curt degerman

Dividend Millionaire – Curt Degerman

This article discusses the story of Curt Degerman, another secret dividend millionaire. He rode around on his bike and collected bottles and cans for recycling in the town where he lived in Skelleftea, Sweden, for roughly 30 years. Unlike many other dividend millionaires, Curt did not live into his 80’s, 90’s, or 100’s. He died of a heart attack at the age of 60 in the Fall of 2008. By the time he died, he had amassed a fortune of more than $1.4 million (12 million Swedish kroner) at the time.

Curt Degerman Biography

Curt Degerman was born in 1948 into a wealthy family and was becoming quite the child prodigy in his family with his smarts. Yet, in his adolescence, he began to experience some psychological problems.

In secondary school, Curt began quite an anti-social lifestyle and acted out with almost everyone. He clashed with teachers, peers, friends, and even his own family. This behavior continued, and consistently he would run away from home and end up being caught up by the police.

Eventually, he did not come back. Mr. Degerman abandoned his school education and left his family. At first, he was able to pick up a couple of odd jobs, but eventually, he became homeless, living on the streets of Sweden, scavenging from dumpsters.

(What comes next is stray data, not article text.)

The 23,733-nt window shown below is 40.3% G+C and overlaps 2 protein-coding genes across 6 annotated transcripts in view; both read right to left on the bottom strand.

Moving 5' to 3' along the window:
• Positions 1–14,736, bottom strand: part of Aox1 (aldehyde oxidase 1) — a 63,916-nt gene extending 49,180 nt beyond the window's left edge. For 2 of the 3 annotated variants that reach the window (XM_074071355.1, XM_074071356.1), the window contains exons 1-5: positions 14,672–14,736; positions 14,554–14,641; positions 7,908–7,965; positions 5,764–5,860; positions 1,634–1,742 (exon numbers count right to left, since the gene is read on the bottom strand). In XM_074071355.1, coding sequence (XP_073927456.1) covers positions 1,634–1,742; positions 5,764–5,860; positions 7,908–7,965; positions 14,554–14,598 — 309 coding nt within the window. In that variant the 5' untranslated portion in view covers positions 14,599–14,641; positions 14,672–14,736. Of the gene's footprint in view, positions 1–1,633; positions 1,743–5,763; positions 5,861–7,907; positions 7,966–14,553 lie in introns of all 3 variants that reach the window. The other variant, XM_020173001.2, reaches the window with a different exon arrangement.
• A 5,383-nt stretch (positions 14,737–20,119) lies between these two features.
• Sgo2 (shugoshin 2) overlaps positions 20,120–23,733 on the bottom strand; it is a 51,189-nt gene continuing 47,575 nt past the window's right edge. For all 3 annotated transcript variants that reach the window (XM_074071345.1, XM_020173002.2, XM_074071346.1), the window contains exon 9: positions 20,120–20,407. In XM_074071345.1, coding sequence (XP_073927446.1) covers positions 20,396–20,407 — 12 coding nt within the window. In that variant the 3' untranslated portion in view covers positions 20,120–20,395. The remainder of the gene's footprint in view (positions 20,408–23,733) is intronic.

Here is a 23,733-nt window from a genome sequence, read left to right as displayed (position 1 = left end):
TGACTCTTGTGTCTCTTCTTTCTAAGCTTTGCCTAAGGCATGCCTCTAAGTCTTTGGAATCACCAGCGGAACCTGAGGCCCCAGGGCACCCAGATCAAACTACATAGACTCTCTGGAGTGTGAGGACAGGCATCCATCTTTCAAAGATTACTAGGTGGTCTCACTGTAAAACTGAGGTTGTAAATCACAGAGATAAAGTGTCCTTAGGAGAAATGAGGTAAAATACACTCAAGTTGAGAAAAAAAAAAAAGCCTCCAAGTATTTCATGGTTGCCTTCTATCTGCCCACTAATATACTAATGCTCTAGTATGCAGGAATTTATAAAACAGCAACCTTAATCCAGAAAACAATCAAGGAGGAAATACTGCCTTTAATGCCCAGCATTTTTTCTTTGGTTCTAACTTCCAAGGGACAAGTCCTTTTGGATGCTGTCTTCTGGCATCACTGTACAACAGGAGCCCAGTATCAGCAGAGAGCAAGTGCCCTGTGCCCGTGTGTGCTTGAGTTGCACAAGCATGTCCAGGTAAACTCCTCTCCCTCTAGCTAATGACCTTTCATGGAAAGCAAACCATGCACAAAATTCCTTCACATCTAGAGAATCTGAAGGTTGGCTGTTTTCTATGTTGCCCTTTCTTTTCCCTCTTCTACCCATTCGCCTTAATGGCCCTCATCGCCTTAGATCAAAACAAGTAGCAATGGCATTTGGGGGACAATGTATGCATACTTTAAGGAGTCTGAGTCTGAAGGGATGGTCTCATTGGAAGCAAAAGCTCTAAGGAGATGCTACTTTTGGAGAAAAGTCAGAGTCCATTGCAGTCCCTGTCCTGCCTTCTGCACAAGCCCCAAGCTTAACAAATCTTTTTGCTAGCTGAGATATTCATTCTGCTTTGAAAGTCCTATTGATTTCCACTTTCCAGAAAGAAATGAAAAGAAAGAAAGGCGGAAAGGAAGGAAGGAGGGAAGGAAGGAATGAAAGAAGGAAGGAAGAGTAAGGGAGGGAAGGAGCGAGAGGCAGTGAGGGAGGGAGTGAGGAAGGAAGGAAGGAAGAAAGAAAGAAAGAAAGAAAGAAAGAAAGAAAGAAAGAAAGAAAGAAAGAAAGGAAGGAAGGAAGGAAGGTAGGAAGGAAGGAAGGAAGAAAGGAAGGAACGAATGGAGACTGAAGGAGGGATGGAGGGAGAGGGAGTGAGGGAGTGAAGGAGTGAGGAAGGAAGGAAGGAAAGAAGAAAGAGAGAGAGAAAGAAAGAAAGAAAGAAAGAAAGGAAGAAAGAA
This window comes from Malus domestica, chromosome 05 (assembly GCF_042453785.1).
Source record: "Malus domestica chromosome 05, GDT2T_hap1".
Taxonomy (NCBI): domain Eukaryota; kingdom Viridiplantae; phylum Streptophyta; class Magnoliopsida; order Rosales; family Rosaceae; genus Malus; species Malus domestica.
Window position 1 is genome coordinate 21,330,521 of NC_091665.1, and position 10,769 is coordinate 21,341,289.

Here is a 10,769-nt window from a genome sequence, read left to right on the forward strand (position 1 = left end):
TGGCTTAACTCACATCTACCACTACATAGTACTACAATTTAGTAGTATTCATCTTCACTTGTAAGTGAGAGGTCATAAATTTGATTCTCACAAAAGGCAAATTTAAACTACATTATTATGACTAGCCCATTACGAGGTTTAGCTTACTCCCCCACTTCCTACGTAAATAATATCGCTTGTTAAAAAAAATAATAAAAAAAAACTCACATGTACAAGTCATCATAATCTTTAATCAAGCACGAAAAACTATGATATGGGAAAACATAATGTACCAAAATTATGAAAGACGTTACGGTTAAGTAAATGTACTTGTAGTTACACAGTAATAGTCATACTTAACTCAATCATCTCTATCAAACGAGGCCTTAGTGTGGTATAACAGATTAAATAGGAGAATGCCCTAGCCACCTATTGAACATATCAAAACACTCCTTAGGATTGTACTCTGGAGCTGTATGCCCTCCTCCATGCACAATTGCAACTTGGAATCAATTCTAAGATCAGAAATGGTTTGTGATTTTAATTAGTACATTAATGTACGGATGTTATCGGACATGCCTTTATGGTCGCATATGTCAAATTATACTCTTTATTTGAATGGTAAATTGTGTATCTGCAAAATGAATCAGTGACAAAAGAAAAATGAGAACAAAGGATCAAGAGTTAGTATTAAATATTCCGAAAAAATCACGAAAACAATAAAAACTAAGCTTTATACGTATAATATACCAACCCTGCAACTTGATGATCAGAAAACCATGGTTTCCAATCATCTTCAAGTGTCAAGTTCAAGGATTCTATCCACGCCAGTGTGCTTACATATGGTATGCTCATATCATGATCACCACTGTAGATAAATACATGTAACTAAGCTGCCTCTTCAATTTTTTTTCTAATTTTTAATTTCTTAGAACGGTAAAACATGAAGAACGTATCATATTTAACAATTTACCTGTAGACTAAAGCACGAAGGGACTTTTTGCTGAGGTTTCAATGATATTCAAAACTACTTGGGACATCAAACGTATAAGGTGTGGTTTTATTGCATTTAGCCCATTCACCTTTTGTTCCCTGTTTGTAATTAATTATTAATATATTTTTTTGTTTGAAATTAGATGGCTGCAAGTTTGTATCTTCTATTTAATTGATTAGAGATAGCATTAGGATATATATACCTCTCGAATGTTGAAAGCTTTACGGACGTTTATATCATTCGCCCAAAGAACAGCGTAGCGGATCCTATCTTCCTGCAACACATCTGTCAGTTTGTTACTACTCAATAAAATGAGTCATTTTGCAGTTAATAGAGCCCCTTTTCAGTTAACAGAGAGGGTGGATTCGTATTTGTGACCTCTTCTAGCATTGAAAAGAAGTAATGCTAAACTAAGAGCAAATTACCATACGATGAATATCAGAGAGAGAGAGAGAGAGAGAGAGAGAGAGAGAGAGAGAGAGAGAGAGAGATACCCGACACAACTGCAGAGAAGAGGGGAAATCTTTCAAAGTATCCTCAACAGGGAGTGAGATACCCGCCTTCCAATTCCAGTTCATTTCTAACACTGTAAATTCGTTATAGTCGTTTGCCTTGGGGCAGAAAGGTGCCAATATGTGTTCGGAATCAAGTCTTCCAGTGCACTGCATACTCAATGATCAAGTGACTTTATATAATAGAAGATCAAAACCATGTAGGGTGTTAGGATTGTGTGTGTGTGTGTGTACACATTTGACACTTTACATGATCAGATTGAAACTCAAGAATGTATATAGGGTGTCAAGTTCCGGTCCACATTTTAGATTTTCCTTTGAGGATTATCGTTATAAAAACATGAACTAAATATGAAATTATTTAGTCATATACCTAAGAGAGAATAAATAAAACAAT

Yet, somehow Curt Degerman would become arguably the world’s most successful homeless man. His wealth was not discovered until after his death at the age of 60. He left behind a portfolio of mutual fund shares, gold, a bank account, and a house worth at least $1.4 million.

He never married and did not have a family of his own. Reportedly, Curt Degerman left his fortune to his cousin since he visited him every so often before his death, which Curt’s 92-year-old uncle contested. The two relatives eventually came to a settlement.


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His Wealth and Portfolio 

In the end, Curt was not actually homeless like everyone assumed. He owned a small cottage in the suburbs of Skelleftea, Sweden. There he kept ~3,000 kroner or a few hundred dollars.

Furthermore, over 30 years of recycling cans and bottles and investing, Curt Degerman amassed an impressive fortune. When he died in 2008 at the age of 60 from a heart attack, it was found that in total, from his accounts was approximately 12 million Kroner, equal to $1.4 million at the then exchange rate. 

Thinking of the future, Curt never kept all his money in one asset class. Instead, he bought 124 bars of gold, which he kept in a bank safety deposit box, whose valuation was approximately 2.6 million Kroner ($379,000). Gold is a good investment for some because it provides asset class diversification. He also owned about 8 million Kroner in mutual funds. The rest of his wealth was about 47,000 Kroner in a bank account, a house, and loose change.

How Curt Degerman Became a Dividend Millionaire

Hard work

Degerman was not born with the talents or education to become a stock trader, especially after failing his studies as a teenager and dropping out of school. But he was intelligent and clever. So, he would study for hours on end in the local library, perusing books about money, equities, and economics and reading a Swedish business newspaper.